/ Q.A.: Basic Journal-ism: Tips for Electronic Publishers

Article Presentation

The format of articles in JEP has changed with this issue, and the change is generally for the better. The old format, exemplified by A Model for Cost Allocation and Pricing in the Internet, suffered from text overload — that wall-to-wall text effect again — and lack of contrast (black type on gray background). Those problems have been addressed in the new format, with narrower columns and black text on a white background. Even narrower columns and a larger point size would make online reading easier, but those changes would consume much more paper for those who print out articles. One solution would be for JEP to offer an additional version of each article designed to be printed out, like Synapse does.

One area the old format excelled in was the use of references and notes. The references not only provided hyperlinks for online readers but also offered quick reference for those who printed articles and read them offline. That's important, because unless articles include strong interactive or multimedia components, more readers are likely to print out articles and read them on paper than read them on screen. As Jakob Nielsen points out, "Reading from computer screens is about 25% slower than reading from paper," because a computer screen has only about one-tenth the resolution of even an inexpensive inkjet printer — and less than one one-hundredth the resolution of a magazine page.[6]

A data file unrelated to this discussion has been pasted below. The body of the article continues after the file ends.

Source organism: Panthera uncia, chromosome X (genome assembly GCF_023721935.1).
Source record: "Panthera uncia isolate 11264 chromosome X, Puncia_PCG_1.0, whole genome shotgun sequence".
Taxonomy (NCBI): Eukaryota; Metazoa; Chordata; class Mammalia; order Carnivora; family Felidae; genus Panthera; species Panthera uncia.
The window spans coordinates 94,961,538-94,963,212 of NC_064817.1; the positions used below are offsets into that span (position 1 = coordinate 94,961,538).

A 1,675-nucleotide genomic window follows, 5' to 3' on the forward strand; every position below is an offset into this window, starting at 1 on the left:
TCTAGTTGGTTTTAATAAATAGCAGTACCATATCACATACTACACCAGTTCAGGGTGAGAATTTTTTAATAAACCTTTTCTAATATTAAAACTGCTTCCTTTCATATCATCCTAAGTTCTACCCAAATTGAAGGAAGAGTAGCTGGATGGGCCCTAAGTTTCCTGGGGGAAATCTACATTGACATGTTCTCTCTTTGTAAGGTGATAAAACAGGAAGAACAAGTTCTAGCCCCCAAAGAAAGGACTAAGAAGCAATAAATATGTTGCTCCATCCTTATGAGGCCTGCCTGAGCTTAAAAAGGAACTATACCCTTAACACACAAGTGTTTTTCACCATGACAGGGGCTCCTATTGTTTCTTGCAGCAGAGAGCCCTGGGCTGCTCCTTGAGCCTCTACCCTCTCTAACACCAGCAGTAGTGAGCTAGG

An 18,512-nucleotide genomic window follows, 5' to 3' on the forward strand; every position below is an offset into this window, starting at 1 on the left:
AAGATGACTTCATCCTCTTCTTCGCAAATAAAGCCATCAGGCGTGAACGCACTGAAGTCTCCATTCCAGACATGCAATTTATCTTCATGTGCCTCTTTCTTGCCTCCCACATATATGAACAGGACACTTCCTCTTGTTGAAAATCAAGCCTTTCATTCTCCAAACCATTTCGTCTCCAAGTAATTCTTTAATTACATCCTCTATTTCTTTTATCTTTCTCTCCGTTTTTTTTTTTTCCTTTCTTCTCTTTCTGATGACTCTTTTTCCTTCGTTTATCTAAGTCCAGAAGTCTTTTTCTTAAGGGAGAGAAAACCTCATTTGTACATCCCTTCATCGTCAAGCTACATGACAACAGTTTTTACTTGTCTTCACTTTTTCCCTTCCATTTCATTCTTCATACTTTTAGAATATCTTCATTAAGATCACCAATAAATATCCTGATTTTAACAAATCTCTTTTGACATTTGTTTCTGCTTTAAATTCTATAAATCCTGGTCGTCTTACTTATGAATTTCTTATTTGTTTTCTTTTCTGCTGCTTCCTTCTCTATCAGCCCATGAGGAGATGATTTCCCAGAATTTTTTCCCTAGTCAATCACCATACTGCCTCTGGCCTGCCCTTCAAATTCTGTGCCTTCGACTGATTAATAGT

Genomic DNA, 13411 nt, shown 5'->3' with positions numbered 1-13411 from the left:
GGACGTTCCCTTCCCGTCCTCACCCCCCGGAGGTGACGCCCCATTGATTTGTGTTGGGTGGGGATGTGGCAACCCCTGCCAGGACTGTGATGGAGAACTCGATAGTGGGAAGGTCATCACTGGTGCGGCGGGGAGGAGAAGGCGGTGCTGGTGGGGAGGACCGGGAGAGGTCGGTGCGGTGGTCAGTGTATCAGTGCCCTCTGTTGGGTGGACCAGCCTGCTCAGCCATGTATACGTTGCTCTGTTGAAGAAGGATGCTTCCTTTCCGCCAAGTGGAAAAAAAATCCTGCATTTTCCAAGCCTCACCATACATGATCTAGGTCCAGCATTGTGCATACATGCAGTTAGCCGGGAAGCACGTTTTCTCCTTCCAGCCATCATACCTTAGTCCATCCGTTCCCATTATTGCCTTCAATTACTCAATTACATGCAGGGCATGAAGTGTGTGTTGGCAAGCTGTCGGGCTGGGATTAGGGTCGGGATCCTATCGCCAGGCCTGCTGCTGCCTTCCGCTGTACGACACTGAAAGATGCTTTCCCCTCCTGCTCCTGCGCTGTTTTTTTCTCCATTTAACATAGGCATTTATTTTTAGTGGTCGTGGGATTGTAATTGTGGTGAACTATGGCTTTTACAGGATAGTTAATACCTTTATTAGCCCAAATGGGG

Another good feature of the old JEP format was the inclusion of an abstract at the top of articles. Abstracts help the visitor decide quickly whether an article is worth reading (or printing for offline reading). The use of subheads in both old and new formats is good. As Nielsen notes, "Skimming instead of reading is a fact of the Web and has been confirmed by countless usability studies." [7] Subheads make such skimming easy, as would the addition of a list of hypertext subheads at the top of each article to help visitors zip right to what they're looking for.

It also would be helpful to include a listing of all links that appear in a piece at the end of each article. Doing so makes it easier for readers to digest the text in one gulp if they are so inclined, then pursue external links later. It's also a courtesy to those who will read the piece offline and want to follow up on one of the hyperlinks without necessarily having to track down the original journal article.